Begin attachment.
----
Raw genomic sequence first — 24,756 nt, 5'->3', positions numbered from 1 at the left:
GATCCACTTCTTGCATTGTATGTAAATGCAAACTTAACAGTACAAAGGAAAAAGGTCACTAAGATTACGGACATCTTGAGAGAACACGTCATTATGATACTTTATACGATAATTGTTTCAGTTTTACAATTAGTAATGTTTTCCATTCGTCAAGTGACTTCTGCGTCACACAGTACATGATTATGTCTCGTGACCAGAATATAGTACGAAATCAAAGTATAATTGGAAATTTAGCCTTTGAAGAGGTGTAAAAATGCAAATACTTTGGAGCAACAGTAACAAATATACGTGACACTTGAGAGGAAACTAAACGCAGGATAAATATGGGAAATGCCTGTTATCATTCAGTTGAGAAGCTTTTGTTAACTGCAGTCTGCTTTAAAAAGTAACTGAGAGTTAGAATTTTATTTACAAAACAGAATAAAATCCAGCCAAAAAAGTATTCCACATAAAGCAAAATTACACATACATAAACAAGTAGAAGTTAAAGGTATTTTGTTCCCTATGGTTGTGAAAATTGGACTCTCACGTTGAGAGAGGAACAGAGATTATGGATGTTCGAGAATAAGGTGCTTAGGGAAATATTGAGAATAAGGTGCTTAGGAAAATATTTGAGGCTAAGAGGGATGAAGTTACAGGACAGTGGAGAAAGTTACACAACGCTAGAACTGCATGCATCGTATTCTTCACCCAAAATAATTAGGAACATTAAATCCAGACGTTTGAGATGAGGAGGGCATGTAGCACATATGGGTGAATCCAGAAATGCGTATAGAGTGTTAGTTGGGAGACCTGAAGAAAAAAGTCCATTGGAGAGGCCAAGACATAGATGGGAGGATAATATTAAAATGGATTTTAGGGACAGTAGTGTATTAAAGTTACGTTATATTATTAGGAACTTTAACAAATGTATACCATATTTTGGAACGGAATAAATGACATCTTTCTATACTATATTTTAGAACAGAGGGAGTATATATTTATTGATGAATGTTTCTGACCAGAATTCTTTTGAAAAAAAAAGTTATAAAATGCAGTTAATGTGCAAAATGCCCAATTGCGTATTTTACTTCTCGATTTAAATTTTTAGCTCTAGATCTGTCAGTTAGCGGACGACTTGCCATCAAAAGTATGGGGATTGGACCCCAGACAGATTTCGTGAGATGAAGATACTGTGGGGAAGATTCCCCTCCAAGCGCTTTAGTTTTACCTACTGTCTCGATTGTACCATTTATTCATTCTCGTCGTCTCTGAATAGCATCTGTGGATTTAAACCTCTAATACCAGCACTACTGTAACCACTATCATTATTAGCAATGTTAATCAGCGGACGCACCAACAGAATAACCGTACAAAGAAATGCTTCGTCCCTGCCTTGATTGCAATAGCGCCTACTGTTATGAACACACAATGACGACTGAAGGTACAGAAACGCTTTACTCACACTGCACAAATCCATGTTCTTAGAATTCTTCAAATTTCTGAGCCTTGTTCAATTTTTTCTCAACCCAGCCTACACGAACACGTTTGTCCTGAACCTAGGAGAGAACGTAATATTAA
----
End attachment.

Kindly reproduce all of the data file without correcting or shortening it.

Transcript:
Raw genomic sequence first — 24,756 nt, 5'->3', positions numbered from 1 at the left:
GATCCACTTCTTGCATTGTATGTAAATGCAAACTTAACAGTACAAAGGAAAAAGGTCACTAAGATTACGGACATCTTGAGAGAACACGTCATTATGATACTTTATACGATAATTGTTTCAGTTTTACAATTAGTAATGTTTTCCATTCGTCAAGTGACTTCTGCGTCACACAGTACATGATTATGTCTCGTGACCAGAATATAGTACGAAATCAAAGTATAATTGGAAATTTAGCCTTTGAAGAGGTGTAAAAATGCAAATACTTTGGAGCAACAGTAACAAATATACGTGACACTTGAGAGGAAACTAAACGCAGGATAAATATGGGAAATGCCTGTTATCATTCAGTTGAGAAGCTTTTGTTAACTGCAGTCTGCTTTAAAAAGTAACTGAGAGTTAGAATTTTATTTACAAAACAGAATAAAATCCAGCCAAAAAAGTATTCCACATAAAGCAAAATTACACATACATAAACAAGTAGAAGTTAAAGGTATTTTGTTCCCTATGGTTGTGAAAATTGGACTCTCACGTTGAGAGAGGAACAGAGATTATGGATGTTCGAGAATAAGGTGCTTAGGGAAATATTGAGAATAAGGTGCTTAGGAAAATATTTGAGGCTAAGAGGGATGAAGTTACAGGACAGTGGAGAAAGTTACACAACGCTAGAACTGCATGCATCGTATTCTTCACCCAAAATAATTAGGAACATTAAATCCAGACGTTTGAGATGAGGAGGGCATGTAGCACATATGGGTGAATCCAGAAATGCGTATAGAGTGTTAGTTGGGAGACCTGAAGAAAAAAGTCCATTGGAGAGGCCAAGACATAGATGGGAGGATAATATTAAAATGGATTTTAGGGACAGTAGTGTATTAAAGTTACGTTATATTATTAGGAACTTTAACAAATGTATACCATATTTTGGAACGGAATAAATGACATCTTTCTATACTATATTTTAGAACAGAGGGAGTATATATTTATTGATGAATGTTTCTGACCAGAATTCTTTTGAAAAAAAAAGTTATAAAATGCAGTTAATGTGCAAAATGCCCAATTGCGTATTTTACTTCTCGATTTAAATTTTTAGCTCTAGATCTGTCAGTTAGCGGACGACTTGCCATCAAAAGTATGGGGATTGGACCCCAGACAGATTTCGTGAGATGAAGATACTGTGGGGAAGATTCCCCTCCAAGCGCTTTAGTTTTACCTACTGTCTCGATTGTACCATTTATTCATTCTCGTCGTCTCTGAATAGCATCTGTGGATTTAAACCTCTAATACCAGCACTACTGTAACCACTATCATTATTAGCAATGTTAATCAGCGGACGCACCAACAGAATAACCGTACAAAGAAATGCTTCGTCCCTGCCTTGATTGCAATAGCGCCTACTGTTATGAACACACAATGACGACTGAAGGTACAGAAACGCTTTACTCACACTGCACAAATCCATGTTCTTAGAATTCTTCAAATTTCTGAGCCTTGTTCAATTTTTTCTCAACCCAGCCTACACGAACACGTTTGTCCTGAACCTAGGAGAGAACGTAATATTAA